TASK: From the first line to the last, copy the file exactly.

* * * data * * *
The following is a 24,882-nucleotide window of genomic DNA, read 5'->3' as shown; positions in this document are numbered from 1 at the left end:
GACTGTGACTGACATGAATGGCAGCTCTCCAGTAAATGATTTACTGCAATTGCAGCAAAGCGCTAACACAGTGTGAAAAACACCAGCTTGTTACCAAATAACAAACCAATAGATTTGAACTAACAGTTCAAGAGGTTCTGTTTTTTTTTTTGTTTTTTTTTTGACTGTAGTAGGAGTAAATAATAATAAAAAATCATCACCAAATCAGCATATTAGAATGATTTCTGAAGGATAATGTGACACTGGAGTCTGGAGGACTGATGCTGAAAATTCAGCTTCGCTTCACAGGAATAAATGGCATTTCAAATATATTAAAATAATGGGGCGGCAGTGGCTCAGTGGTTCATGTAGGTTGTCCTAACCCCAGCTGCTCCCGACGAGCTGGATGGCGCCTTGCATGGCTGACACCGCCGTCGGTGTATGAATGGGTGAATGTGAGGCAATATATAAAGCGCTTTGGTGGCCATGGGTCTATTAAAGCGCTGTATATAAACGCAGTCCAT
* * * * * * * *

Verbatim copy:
The following is a 24,882-nucleotide window of genomic DNA, read 5'->3' as shown; positions in this document are numbered from 1 at the left end:
GACTGTGACTGACATGAATGGCAGCTCTCCAGTAAATGATTTACTGCAATTGCAGCAAAGCGCTAACACAGTGTGAAAAACACCAGCTTGTTACCAAATAACAAACCAATAGATTTGAACTAACAGTTCAAGAGGTTCTGTTTTTTTTTTTGTTTTTTTTTTGACTGTAGTAGGAGTAAATAATAATAAAAAATCATCACCAAATCAGCATATTAGAATGATTTCTGAAGGATAATGTGACACTGGAGTCTGGAGGACTGATGCTGAAAATTCAGCTTCGCTTCACAGGAATAAATGGCATTTCAAATATATTAAAATAATGGGGCGGCAGTGGCTCAGTGGTTCATGTAGGTTGTCCTAACCCCAGCTGCTCCCGACGAGCTGGATGGCGCCTTGCATGGCTGACACCGCCGTCGGTGTATGAATGGGTGAATGTGAGGCAATATATAAAGCGCTTTGGTGGCCATGGGTCTATTAAAGCGCTGTATATAAACGCAGTCCAT